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'Few friends' Sharapova calls truce in Serena spat

Russia's Maria Sharapova celebrates winning a point at Wimbledon on June 24, 2013
Russia's Maria Sharapova celebrates winning a point against France's Kristina Mladenovic during their women's first round match on day one of the 2013 Wimbledon Championships tennis tournament at the All England Club in Wimbledon, southwest London, on Jun

Maria Sharapova tried to draw a line under her feud with Serena Williams on Monday as the Russian admitted she has made few friends on tour.

The two leading lights of the women's game were at each other's throats in the Wimbledon build-up, attacking one another over their love lives.

But Sharapova decided enough was enough as she attempted to bury the hatchet.

"I've said everything that I wanted to say about the issue. Wimbledon started. This is my work. This is my job. I'd really appreciate it if we move on," she said.

"Our job is to go out on the court and work and try to win matches and nothing else. That's the most important thing to me in my life right now."

While Sharapova can hardly be considered the best of friends with world number one Williams, the third seed admitted she has few friends at all on the tour.

"I'm not really friendly or close to many players," the 26-year-old said.

"I have a lot of friends away from the courts, in all different parts of the world -- and actually in England, that's why it's been nice to be here for the last couple of weeks. Hasn't really felt like I've been away from home too much.

"But I wouldn't say I'm really close to a lot of players.

"Just because you're in the same sport doesn't mean that you have to be friends with everyone.

"You're categorised: you're a tennis player, so you're going to get along with tennis players.

"Every person has different interests. I have friends that have completely different jobs and interests, and I've met them in very different parts of my life.

"Everyone just thinks because we're tennis players we should be the greatest of friends. But ultimately tennis is just a very small part of what we do. There's so many other things that we're interested in."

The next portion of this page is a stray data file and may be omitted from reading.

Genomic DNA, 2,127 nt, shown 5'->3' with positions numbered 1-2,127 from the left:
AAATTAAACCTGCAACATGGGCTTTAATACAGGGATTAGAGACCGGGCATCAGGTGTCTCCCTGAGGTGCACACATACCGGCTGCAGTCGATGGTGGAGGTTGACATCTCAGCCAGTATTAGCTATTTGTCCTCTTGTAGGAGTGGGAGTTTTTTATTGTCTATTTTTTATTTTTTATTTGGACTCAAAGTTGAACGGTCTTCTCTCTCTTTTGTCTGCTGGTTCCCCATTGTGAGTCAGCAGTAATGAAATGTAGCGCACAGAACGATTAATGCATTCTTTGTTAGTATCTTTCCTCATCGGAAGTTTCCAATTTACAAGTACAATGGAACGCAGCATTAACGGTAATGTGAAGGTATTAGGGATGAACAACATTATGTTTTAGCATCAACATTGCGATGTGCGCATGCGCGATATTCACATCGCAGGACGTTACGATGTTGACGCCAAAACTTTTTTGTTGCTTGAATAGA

Sharapova denied deliberately keeping herself to herself on the tour to makes it harder for her opponents to work out her game.

"I don't think there are really any secrets out there," she said.

Sharapova was given a stern test by France's up-and-coming Kristina Mladenovic on Monday but the 2004 Wimbledon champion eventually triumphed in a 7-6 (7/5), 6-3 win on Centre Court.

She faces world Portuguese qualifier Michelle Larcher de Brito, the world number 131, in the second round. The 20-year-old, like Sharapova, has a reputation for being loud on the court.

"She's someone that's coming up and has a big game. Also probably really good on grass," the Russian said.

Larcher de Brito beat Melanie Oudin of the United States in the first round.

Mladenovic, the Wimbledon 2009 girls' runner-up, is on a career-high world ranking of 37 and showed why she is tipped as one to watch for the future.

"I just have to handle whatever is across the net, whoever's playing me on that side of the draw," Sharapova said.

"Some opponents maybe have a better game for grass, so sometimes maybe you prefer playing them in different tournaments."

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